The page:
Editor’s Note: Jim Parrott is a non-resident fellow at the Urban Institute and co-owner of Parrott Ryan Advisors, which provides strategic advice on housing finance issues. Mark Zandi is chief economist of Moody’s Analytics. The opinions expressed in this commentary are their own.
The United States is facing an eviction crisis, as millions of Americans struggling through the economic fallout from the coronavirus owe months of back rent that many can’t possibly afford. To force these families onto the street during the height of a pandemic would be devastating, not only for them, but for a nation still trying to break the exhausting emotional and economic grip of the virus.
According to a mid-January Census Bureau survey, more than 10 million renters are behind on their rent and at risk of being evicted. To put that into perspective, approximately 7 million homeowners lost their homes to foreclosure during the five darkest years of the global financial crisis, from 2008 to 2012. Here we have 10 million renters facing a similar fate over a matter of months.
President Joe Biden has included an additional $30 billion for assistance to low-income renters and $5 billion to help relieve the strain of homelessness in his proposed $1.9 trillion American Rescue Plan. This would give struggling renters a bridge to the other side of the economic crisis, when most will be able to return to their jobs and afford their housing payments again.
Those who have fallen behind on their rent are among the most vulnerable members of society. They are more likely to be unemployed, with less income and less education. They are also more likely to be families of color. While Black and Hispanic Americans account for less than one-third of the population, they account for more than half of renters behind on their rent.
And many who are still managing to cover their rent may not be able to for long. More than two in five renters are relying on the stimulus checks, and more than one in four on their credit cards and whatever savings and assets they have left. Yet, on average, they have little savings to work with. Renters are typically able to save less than $500 per year, compared to well over $10,000 per year for homeowners.
This puts us in a precarious place. According to the most recent Census data, nearly 16 million renters have little to no confidence they will be able to continue making their rent payments on time. And close to half of those already late on their payments believe that they are at significant risk of being evicted. Even if many of these families find a way to hold on, the numbers will be staggering.
Their fate lies largely in the hands of policymakers, who have already put off the initial surge in evictions by extending the eviction moratorium through March and including $25 billion of renter assistance in the $900 billion relief package passed in December. If Congress and the Trump administration had not taken these steps, the economy would have likely suffered a double-dip recession, with more lost jobs and rising unemployment, adding significantly to the number of distressed renters.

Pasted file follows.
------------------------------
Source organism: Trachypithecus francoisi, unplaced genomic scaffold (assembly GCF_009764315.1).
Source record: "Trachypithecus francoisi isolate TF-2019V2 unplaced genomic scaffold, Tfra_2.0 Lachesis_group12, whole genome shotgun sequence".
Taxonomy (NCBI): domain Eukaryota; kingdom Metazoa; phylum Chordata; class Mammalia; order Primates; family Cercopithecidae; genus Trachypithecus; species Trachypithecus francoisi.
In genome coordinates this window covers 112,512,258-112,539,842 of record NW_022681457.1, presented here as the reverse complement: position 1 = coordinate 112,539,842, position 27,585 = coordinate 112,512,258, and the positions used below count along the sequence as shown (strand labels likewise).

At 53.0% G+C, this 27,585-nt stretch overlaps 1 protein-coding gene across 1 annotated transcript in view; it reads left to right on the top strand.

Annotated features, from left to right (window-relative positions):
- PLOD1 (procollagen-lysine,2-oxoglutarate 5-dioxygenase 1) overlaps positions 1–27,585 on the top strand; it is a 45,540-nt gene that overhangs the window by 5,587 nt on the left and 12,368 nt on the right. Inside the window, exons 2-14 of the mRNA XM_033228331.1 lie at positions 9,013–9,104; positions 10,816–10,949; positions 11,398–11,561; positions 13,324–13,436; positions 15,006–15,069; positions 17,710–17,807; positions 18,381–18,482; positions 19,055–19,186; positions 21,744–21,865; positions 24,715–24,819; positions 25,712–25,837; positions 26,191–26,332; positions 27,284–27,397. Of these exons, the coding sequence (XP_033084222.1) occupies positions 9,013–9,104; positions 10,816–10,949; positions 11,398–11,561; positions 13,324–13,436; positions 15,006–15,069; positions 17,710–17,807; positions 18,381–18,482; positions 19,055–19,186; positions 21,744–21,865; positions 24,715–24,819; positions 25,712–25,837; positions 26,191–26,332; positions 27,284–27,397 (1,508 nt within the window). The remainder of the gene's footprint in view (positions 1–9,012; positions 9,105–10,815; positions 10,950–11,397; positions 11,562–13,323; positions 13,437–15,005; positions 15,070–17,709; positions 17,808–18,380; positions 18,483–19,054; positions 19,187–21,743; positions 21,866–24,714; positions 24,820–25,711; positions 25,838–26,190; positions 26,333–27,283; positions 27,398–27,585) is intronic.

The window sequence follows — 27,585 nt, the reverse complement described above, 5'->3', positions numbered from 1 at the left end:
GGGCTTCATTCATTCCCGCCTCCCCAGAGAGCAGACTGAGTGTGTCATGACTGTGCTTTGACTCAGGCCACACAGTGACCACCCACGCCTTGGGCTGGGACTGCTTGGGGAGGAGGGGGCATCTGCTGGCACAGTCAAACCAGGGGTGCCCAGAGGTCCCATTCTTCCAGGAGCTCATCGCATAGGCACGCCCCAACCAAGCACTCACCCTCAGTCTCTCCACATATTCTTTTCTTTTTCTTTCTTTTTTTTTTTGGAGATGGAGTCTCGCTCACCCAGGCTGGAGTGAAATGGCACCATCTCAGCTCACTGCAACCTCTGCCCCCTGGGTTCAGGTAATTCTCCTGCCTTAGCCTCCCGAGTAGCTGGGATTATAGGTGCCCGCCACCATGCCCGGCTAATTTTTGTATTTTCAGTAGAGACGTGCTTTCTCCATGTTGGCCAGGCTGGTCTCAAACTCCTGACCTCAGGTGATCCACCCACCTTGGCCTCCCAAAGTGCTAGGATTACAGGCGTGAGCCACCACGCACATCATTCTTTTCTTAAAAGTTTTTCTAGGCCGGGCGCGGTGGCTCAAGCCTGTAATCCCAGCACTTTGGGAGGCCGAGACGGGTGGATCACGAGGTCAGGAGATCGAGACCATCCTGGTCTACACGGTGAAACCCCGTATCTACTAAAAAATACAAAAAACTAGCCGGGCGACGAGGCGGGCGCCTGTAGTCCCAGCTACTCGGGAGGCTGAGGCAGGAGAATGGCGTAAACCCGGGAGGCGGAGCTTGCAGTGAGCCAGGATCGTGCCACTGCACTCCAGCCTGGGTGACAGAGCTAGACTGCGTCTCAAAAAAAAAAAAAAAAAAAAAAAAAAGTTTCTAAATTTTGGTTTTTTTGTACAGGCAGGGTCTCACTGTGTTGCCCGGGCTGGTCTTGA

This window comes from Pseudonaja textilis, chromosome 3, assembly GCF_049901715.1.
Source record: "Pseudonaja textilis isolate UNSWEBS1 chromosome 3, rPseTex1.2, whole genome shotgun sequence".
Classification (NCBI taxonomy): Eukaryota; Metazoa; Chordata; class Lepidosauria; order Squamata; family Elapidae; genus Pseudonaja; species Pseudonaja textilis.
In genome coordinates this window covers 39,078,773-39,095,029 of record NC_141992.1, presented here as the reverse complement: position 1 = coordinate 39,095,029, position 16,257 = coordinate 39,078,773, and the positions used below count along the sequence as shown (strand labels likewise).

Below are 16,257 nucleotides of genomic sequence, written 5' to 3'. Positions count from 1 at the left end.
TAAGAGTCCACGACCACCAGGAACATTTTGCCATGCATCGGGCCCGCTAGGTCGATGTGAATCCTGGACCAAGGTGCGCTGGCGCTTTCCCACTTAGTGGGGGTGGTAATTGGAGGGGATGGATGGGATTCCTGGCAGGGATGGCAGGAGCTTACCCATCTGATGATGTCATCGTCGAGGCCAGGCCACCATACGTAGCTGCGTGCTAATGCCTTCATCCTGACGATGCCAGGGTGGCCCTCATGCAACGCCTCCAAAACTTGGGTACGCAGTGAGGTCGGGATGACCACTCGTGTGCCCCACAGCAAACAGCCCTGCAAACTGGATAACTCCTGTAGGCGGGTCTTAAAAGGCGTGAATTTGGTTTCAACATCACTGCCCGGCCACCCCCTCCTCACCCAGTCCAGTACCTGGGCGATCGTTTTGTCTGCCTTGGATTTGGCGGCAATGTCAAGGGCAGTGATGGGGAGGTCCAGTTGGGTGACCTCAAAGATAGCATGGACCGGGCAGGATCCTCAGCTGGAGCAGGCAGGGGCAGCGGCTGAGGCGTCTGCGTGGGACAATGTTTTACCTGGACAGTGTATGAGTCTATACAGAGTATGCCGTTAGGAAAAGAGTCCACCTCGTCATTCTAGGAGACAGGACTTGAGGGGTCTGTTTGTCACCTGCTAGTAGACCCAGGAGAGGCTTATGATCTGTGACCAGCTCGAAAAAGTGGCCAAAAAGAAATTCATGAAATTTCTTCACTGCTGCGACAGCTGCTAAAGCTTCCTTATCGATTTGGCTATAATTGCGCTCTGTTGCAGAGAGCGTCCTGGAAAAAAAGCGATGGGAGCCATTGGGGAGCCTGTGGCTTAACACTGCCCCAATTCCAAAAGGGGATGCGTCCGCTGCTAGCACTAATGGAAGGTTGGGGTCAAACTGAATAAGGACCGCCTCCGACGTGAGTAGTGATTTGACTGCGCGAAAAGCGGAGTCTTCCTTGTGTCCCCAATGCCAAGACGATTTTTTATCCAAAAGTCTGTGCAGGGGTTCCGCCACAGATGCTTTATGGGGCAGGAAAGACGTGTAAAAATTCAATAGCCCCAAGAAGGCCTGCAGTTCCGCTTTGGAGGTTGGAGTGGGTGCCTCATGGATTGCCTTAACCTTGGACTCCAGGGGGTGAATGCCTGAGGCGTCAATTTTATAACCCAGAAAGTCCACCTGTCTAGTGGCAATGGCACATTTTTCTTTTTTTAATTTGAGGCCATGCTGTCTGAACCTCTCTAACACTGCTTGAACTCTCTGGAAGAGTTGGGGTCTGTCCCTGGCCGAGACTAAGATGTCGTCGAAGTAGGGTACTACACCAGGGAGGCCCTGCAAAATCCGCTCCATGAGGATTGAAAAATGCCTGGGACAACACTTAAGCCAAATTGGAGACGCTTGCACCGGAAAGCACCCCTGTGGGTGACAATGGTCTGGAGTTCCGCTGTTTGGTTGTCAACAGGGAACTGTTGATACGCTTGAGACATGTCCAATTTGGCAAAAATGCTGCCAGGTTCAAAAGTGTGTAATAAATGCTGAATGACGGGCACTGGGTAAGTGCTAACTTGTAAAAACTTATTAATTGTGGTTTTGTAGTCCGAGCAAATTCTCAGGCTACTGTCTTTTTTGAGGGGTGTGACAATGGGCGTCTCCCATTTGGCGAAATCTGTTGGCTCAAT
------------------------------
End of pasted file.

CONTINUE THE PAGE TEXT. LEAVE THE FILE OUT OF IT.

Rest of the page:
Even with this relief, however, we will still have 6.8 million delinquent renters who owe an estimated $35 billion in back rent, utilities and late payment penalties. This is a significant amount of financial stress, which will only get worse as the virus continues to rage and the economy continues to struggle.
It would no doubt be a challenge to get the additional relief that Biden has proposed distributed as quickly and effectively as is needed, particularly on the heels of the $25 billion passed in December. Many states – particularly larger ones – already have an infrastructure in place for distributing relief like this, but others are developing theirs largely from scratch. And some communities feel compelled to add further restrictions on how the money is doled out, which will further slow distribution. For these funds to have the desired impact, policymakers at all levels will need to coordinate around best practices, erring on the side of simplicity and processes with some history of success.
The larger concern is that Biden’s proposed renter assistance could be derailed in Congress, given the nation’s remarkably divisive politics and the price tag. Hopefully these hurdles can be cleared, at least for this part of the package. While $35 billion is indeed no small sum, it is much less than the cost of letting millions of families lose their homes, which is what will happen if Congress fails them here.
The pandemic has hit the nation’s most vulnerable communities hard. Not only have they been more likely to get sick, but they have been more likely to lose their income and savings, and now they are more likely to be evicted. Any one of these hardships should insult the conscience of the nation; all three should be unacceptable. While lawmakers deserve credit for the steps they’ve taken so far, they need to do more. Soon.